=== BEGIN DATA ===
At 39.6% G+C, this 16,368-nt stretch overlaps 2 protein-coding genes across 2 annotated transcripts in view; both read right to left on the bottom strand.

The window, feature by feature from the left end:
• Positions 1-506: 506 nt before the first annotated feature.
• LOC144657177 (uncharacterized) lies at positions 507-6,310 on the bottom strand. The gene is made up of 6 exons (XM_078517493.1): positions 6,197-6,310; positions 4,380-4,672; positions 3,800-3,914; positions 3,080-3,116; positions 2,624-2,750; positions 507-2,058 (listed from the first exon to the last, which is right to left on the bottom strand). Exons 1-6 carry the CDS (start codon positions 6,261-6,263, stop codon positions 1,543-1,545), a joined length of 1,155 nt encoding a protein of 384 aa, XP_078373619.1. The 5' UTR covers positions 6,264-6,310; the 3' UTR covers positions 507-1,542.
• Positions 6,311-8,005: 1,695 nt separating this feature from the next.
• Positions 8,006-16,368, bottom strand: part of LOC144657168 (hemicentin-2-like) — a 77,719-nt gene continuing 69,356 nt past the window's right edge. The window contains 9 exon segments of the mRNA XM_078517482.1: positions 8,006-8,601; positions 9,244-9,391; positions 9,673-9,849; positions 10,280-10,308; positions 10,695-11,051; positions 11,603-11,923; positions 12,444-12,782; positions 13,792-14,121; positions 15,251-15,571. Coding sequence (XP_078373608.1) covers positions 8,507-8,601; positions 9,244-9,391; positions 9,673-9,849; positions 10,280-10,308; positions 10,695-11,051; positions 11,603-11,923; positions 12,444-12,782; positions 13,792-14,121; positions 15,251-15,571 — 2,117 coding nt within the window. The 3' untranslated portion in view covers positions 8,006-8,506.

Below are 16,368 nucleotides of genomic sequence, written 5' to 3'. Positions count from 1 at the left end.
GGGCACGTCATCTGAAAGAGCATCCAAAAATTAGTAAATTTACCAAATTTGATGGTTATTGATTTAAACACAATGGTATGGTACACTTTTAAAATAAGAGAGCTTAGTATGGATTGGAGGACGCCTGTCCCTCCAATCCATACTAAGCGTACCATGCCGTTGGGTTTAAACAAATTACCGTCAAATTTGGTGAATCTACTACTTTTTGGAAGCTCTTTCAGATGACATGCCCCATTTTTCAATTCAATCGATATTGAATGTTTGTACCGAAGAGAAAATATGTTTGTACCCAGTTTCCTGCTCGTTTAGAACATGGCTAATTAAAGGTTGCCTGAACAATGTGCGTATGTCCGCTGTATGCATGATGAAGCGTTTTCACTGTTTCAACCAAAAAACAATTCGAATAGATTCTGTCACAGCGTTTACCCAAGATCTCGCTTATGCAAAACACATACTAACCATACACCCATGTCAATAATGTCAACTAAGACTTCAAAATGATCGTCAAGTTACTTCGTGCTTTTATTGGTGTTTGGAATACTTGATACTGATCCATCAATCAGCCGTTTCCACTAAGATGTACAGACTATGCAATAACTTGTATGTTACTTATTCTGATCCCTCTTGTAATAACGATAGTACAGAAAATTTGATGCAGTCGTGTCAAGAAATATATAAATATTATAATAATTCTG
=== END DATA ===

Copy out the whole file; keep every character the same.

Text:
At 39.6% G+C, this 16,368-nt stretch overlaps 2 protein-coding genes across 2 annotated transcripts in view; both read right to left on the bottom strand.

The window, feature by feature from the left end:
• Positions 1-506: 506 nt before the first annotated feature.
• LOC144657177 (uncharacterized) lies at positions 507-6,310 on the bottom strand. The gene is made up of 6 exons (XM_078517493.1): positions 6,197-6,310; positions 4,380-4,672; positions 3,800-3,914; positions 3,080-3,116; positions 2,624-2,750; positions 507-2,058 (listed from the first exon to the last, which is right to left on the bottom strand). Exons 1-6 carry the CDS (start codon positions 6,261-6,263, stop codon positions 1,543-1,545), a joined length of 1,155 nt encoding a protein of 384 aa, XP_078373619.1. The 5' UTR covers positions 6,264-6,310; the 3' UTR covers positions 507-1,542.
• Positions 6,311-8,005: 1,695 nt separating this feature from the next.
• Positions 8,006-16,368, bottom strand: part of LOC144657168 (hemicentin-2-like) — a 77,719-nt gene continuing 69,356 nt past the window's right edge. The window contains 9 exon segments of the mRNA XM_078517482.1: positions 8,006-8,601; positions 9,244-9,391; positions 9,673-9,849; positions 10,280-10,308; positions 10,695-11,051; positions 11,603-11,923; positions 12,444-12,782; positions 13,792-14,121; positions 15,251-15,571. Coding sequence (XP_078373608.1) covers positions 8,507-8,601; positions 9,244-9,391; positions 9,673-9,849; positions 10,280-10,308; positions 10,695-11,051; positions 11,603-11,923; positions 12,444-12,782; positions 13,792-14,121; positions 15,251-15,571 — 2,117 coding nt within the window. The 3' untranslated portion in view covers positions 8,006-8,506.

Below are 16,368 nucleotides of genomic sequence, written 5' to 3'. Positions count from 1 at the left end.
GGGCACGTCATCTGAAAGAGCATCCAAAAATTAGTAAATTTACCAAATTTGATGGTTATTGATTTAAACACAATGGTATGGTACACTTTTAAAATAAGAGAGCTTAGTATGGATTGGAGGACGCCTGTCCCTCCAATCCATACTAAGCGTACCATGCCGTTGGGTTTAAACAAATTACCGTCAAATTTGGTGAATCTACTACTTTTTGGAAGCTCTTTCAGATGACATGCCCCATTTTTCAATTCAATCGATATTGAATGTTTGTACCGAAGAGAAAATATGTTTGTACCCAGTTTCCTGCTCGTTTAGAACATGGCTAATTAAAGGTTGCCTGAACAATGTGCGTATGTCCGCTGTATGCATGATGAAGCGTTTTCACTGTTTCAACCAAAAAACAATTCGAATAGATTCTGTCACAGCGTTTACCCAAGATCTCGCTTATGCAAAACACATACTAACCATACACCCATGTCAATAATGTCAACTAAGACTTCAAAATGATCGTCAAGTTACTTCGTGCTTTTATTGGTGTTTGGAATACTTGATACTGATCCATCAATCAGCCGTTTCCACTAAGATGTACAGACTATGCAATAACTTGTATGTTACTTATTCTGATCCCTCTTGTAATAACGATAGTACAGAAAATTTGATGCAGTCGTGTCAAGAAATATATAAATATTATAATAATTCTG